Biplav’s reputation is huge these days and growing, although he makes few public appearances. It is evident that he exercises a special draw on Nepal’s youth and the young in spirit. This is hardly surprising, since Biplav’s party’s core message is that the great project that the Nepali nation once struggled for is not dead: the hope of radical change, for which tens of thousands of his countrymen sacrificed life and limb, will not be traded for thirty pieces of Kathmandu silver…
Another powerful idea that Biplav projects – perhaps it is the most powerful revolutionary myth of all time – is that he and his party are on the move, insurgent against power. The party has declared its vocation to seize state power (even if they admit that the time may not be now), meaning that both militants and masses know that the die is cast, and sooner or later everyone will have to decide if they are part of the rising tide. This is also what drew people to Chávez. The attraction was based not solely on a rational assessment of Chávez’s ideas, but also on the belief that those ideas could and would become a reality. Call it a revolutionary wager. For those of us who sensed it, it was both a challenge and an invitation.
Last week, I went to a major rally that Biplav’s party organized in Kathmandu. It lasted the whole day. From about 10 am on, waves and waves of red marchers began to fill a long street to the east of the city’s centrally-located Ratna park. The high spirits of the marchers – who were giving vivas to scientific socialism – contrasted sharply with the boredom of the black-clad riot police lulling on the margins with their lathis and guns. By midday, the street seemed full to bursting with scarlet marchers. Then, after a brief pause, twice as many more arrived and in even higher spirits. In truth, the whole event felt electric, and the militants’ enthusiasm was highly contagious.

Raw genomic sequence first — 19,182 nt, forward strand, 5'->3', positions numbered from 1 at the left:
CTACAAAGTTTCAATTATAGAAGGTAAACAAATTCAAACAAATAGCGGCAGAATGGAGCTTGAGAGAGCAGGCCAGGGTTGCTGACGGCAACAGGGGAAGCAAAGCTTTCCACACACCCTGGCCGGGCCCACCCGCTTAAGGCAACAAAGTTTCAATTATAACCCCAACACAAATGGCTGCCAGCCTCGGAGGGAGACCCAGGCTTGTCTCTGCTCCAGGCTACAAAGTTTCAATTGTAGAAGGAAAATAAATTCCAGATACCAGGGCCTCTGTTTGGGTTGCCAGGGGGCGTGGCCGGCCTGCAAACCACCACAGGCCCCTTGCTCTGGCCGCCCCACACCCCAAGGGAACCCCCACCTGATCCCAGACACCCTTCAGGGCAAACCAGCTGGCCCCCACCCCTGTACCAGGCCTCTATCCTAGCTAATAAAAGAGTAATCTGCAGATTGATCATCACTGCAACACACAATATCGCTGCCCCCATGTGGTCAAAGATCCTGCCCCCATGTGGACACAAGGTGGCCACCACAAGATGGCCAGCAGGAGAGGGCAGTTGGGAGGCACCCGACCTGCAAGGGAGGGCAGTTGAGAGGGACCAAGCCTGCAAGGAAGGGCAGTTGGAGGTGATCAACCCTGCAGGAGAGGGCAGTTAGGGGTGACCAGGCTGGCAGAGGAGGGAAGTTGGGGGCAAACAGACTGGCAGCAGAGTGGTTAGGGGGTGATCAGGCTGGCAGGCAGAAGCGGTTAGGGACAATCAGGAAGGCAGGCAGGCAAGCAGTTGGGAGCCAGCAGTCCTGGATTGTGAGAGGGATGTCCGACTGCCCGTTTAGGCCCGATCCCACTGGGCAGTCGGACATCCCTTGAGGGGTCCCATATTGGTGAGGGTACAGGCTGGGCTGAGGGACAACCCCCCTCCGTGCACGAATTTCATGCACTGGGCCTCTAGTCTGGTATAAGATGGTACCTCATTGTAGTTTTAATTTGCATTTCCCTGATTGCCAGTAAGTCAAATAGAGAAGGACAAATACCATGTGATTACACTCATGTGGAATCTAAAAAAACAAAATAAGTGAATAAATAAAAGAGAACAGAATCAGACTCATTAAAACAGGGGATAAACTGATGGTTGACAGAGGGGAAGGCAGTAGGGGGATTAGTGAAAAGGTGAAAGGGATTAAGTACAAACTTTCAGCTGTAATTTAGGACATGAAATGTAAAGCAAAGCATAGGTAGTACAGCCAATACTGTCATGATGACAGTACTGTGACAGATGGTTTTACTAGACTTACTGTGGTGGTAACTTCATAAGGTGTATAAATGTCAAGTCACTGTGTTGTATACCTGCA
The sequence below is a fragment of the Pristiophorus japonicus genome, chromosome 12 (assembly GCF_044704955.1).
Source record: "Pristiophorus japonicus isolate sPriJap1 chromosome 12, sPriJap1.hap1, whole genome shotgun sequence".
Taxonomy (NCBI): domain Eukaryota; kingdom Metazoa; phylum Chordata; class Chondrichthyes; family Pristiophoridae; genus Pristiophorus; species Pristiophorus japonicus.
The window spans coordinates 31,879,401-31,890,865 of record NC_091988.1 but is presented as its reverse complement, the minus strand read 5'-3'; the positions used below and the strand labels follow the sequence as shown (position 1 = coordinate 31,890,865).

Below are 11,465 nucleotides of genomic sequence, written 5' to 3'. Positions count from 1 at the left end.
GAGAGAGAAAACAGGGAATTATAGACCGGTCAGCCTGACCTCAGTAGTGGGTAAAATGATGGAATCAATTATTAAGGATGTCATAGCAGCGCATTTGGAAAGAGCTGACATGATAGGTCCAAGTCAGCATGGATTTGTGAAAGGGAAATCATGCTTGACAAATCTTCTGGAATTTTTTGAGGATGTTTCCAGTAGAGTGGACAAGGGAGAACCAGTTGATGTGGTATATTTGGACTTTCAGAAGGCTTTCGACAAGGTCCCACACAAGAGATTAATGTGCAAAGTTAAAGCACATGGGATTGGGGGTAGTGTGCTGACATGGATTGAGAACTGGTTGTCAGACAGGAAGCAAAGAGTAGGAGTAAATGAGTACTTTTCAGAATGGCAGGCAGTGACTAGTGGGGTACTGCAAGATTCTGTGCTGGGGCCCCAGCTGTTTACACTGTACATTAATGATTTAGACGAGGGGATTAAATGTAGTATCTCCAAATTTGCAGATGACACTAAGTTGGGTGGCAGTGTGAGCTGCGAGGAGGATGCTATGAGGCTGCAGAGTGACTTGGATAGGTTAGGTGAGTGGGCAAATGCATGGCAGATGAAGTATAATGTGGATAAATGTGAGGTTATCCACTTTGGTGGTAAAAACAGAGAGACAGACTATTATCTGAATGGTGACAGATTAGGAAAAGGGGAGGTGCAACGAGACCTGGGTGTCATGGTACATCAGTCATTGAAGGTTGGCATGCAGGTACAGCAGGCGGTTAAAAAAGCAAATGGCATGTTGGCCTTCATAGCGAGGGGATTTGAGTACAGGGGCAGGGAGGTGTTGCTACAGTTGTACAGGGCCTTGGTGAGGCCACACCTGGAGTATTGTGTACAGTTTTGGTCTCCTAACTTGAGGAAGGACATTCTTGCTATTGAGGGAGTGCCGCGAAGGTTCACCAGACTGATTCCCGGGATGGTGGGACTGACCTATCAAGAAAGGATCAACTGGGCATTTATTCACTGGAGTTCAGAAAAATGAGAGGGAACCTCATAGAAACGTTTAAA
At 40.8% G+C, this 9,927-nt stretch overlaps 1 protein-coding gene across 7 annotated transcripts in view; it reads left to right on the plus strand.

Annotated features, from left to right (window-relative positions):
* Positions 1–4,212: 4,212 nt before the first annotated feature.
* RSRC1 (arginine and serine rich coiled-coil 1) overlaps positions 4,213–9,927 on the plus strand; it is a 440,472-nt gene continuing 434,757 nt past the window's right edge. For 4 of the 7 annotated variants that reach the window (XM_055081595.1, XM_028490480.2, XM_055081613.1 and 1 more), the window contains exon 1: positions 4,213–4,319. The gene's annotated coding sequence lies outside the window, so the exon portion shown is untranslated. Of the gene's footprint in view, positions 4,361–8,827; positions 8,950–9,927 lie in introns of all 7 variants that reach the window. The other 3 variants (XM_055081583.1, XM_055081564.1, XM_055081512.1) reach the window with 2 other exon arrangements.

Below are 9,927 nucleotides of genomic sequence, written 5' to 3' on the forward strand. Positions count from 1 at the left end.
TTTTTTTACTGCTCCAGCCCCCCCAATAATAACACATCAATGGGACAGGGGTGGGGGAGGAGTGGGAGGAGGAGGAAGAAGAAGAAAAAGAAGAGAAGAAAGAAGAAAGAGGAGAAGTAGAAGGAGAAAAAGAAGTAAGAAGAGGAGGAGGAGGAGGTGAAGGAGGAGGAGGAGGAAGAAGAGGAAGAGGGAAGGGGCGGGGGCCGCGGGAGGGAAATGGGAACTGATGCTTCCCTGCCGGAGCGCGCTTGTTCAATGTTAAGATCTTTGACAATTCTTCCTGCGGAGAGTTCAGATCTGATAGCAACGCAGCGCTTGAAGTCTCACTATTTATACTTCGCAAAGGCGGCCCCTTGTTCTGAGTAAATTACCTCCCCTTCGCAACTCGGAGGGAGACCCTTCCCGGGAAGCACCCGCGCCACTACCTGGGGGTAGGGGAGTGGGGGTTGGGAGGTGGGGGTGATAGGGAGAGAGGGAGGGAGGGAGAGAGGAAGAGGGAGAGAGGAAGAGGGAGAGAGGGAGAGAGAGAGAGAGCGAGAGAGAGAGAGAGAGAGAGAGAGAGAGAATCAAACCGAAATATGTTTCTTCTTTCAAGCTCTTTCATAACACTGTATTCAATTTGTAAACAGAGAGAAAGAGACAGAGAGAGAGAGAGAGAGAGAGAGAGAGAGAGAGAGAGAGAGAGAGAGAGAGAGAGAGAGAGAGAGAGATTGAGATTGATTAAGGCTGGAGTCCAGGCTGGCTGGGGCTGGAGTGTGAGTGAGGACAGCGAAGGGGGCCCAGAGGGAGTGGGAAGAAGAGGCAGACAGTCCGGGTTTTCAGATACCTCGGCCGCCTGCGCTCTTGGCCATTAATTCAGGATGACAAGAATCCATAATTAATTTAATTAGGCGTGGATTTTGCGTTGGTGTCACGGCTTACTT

A month before, I met with the movement’s main spokesperson, Prakanda, in the party’s Kathmandu headquarters. At my request, he gave me a detailed explanation of the party’s current program and strategy. Their analysis is that the regime installed by the ruling communist party is simply a form of “comprador parliamentarism” (a political system underpinned by and favoring Nepal’s importing bourgeoisie). Faced with this situation – which amounts to a betrayal of the original Maoist project – there is no option but to stage a new revolution: a “Unified People’s Revolution.” This new revolution will be guided by an updated M-L-M thought, and it will result in a state in which workers, peasants, and middle classes together exercise power…
The above is a radically abbreviated summary of a meeting that went on for over an hour. It was an encounter that moved me profoundly. But more than the contents of Prakanda’s presentation, what won me over was his total conviction and generous desire to see me and all others take part in the movement and contribute to developing its program. Throughout the meeting with this cadre – whose role as spokesperson has landed him repeatedly in prison this year – I felt that the quality of the relationship and an ethics of communist fraternity was always in the forefront.
Meeting with Prakanda and other party militants, some of whom I have come to know well, has made me painfully aware that in the Chavista movement, we have lost touch with many of these same qualities. Indeed, it’s precisely for that reason that some of us began a search about a year ago for what we call a “referente moral” (best translated as “an ethical example that guides us”). The idea is that, since the original “referente moral,” Hugo Chávez, died or was assassinated some five years ago, a new one is needed.
Is this search a good idea? From what I have seen in Nepal, I am inclined to be skeptical. I am now led to believe that once a movement such as Chavismo begins such a search, it has already strayed very far from the path. That’s because Nepal’s Biplav tendency demonstrates how an ethical spirit that permeates everything – and is not merely based on a moral referent – is really the sine qua non for a meaningful revolutionary movement. It is this spirit, reaching far beyond mere ideology and program, that is the defining mark of the movement that, in my view, most plausibly fights for communism in today’s Nepal.
This article originally appeared in Monthly Review Online.